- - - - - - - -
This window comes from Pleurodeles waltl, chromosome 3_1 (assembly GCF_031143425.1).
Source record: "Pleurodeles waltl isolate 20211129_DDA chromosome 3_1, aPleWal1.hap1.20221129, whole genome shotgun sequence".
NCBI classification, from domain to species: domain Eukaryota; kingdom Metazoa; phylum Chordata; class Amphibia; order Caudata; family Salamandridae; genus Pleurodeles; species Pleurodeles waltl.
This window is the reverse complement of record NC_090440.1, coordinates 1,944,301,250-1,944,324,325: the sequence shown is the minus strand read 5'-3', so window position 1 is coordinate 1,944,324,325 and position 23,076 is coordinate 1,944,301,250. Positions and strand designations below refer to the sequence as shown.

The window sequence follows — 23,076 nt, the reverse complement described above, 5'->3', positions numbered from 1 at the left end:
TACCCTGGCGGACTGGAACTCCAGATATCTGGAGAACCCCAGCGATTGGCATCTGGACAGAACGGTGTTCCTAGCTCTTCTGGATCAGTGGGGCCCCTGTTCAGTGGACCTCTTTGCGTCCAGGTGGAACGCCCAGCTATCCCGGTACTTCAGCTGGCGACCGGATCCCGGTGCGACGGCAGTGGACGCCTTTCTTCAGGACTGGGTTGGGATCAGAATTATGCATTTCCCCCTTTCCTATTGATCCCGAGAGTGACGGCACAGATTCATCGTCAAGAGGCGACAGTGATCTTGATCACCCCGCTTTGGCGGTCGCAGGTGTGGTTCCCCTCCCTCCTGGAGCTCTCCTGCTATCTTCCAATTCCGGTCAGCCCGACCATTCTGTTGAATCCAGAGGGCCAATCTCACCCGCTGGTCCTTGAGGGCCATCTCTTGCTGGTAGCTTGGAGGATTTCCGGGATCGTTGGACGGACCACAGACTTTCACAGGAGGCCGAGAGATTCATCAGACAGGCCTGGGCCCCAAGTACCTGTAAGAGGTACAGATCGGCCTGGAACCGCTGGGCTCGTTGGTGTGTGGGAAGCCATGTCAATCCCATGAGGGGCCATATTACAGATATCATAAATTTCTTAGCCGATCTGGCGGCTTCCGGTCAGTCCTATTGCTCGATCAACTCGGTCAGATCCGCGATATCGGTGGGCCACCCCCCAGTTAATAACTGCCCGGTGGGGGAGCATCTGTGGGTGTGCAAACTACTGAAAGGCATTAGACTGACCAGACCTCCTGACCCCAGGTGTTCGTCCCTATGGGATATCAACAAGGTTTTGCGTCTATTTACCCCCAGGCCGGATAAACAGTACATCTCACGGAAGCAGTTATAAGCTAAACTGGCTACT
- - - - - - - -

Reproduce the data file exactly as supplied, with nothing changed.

This window comes from Pleurodeles waltl, chromosome 3_1 (assembly GCF_031143425.1).
Source record: "Pleurodeles waltl isolate 20211129_DDA chromosome 3_1, aPleWal1.hap1.20221129, whole genome shotgun sequence".
NCBI classification, from domain to species: domain Eukaryota; kingdom Metazoa; phylum Chordata; class Amphibia; order Caudata; family Salamandridae; genus Pleurodeles; species Pleurodeles waltl.
This window is the reverse complement of record NC_090440.1, coordinates 1,944,301,250-1,944,324,325: the sequence shown is the minus strand read 5'-3', so window position 1 is coordinate 1,944,324,325 and position 23,076 is coordinate 1,944,301,250. Positions and strand designations below refer to the sequence as shown.

The window sequence follows — 23,076 nt, the reverse complement described above, 5'->3', positions numbered from 1 at the left end:
TACCCTGGCGGACTGGAACTCCAGATATCTGGAGAACCCCAGCGATTGGCATCTGGACAGAACGGTGTTCCTAGCTCTTCTGGATCAGTGGGGCCCCTGTTCAGTGGACCTCTTTGCGTCCAGGTGGAACGCCCAGCTATCCCGGTACTTCAGCTGGCGACCGGATCCCGGTGCGACGGCAGTGGACGCCTTTCTTCAGGACTGGGTTGGGATCAGAATTATGCATTTCCCCCTTTCCTATTGATCCCGAGAGTGACGGCACAGATTCATCGTCAAGAGGCGACAGTGATCTTGATCACCCCGCTTTGGCGGTCGCAGGTGTGGTTCCCCTCCCTCCTGGAGCTCTCCTGCTATCTTCCAATTCCGGTCAGCCCGACCATTCTGTTGAATCCAGAGGGCCAATCTCACCCGCTGGTCCTTGAGGGCCATCTCTTGCTGGTAGCTTGGAGGATTTCCGGGATCGTTGGACGGACCACAGACTTTCACAGGAGGCCGAGAGATTCATCAGACAGGCCTGGGCCCCAAGTACCTGTAAGAGGTACAGATCGGCCTGGAACCGCTGGGCTCGTTGGTGTGTGGGAAGCCATGTCAATCCCATGAGGGGCCATATTACAGATATCATAAATTTCTTAGCCGATCTGGCGGCTTCCGGTCAGTCCTATTGCTCGATCAACTCGGTCAGATCCGCGATATCGGTGGGCCACCCCCCAGTTAATAACTGCCCGGTGGGGGAGCATCTGTGGGTGTGCAAACTACTGAAAGGCATTAGACTGACCAGACCTCCTGACCCCAGGTGTTCGTCCCTATGGGATATCAACAAGGTTTTGCGTCTATTTACCCCCAGGCCGGATAAACAGTACATCTCACGGAAGCAGTTATAAGCTAAACTGGCTACT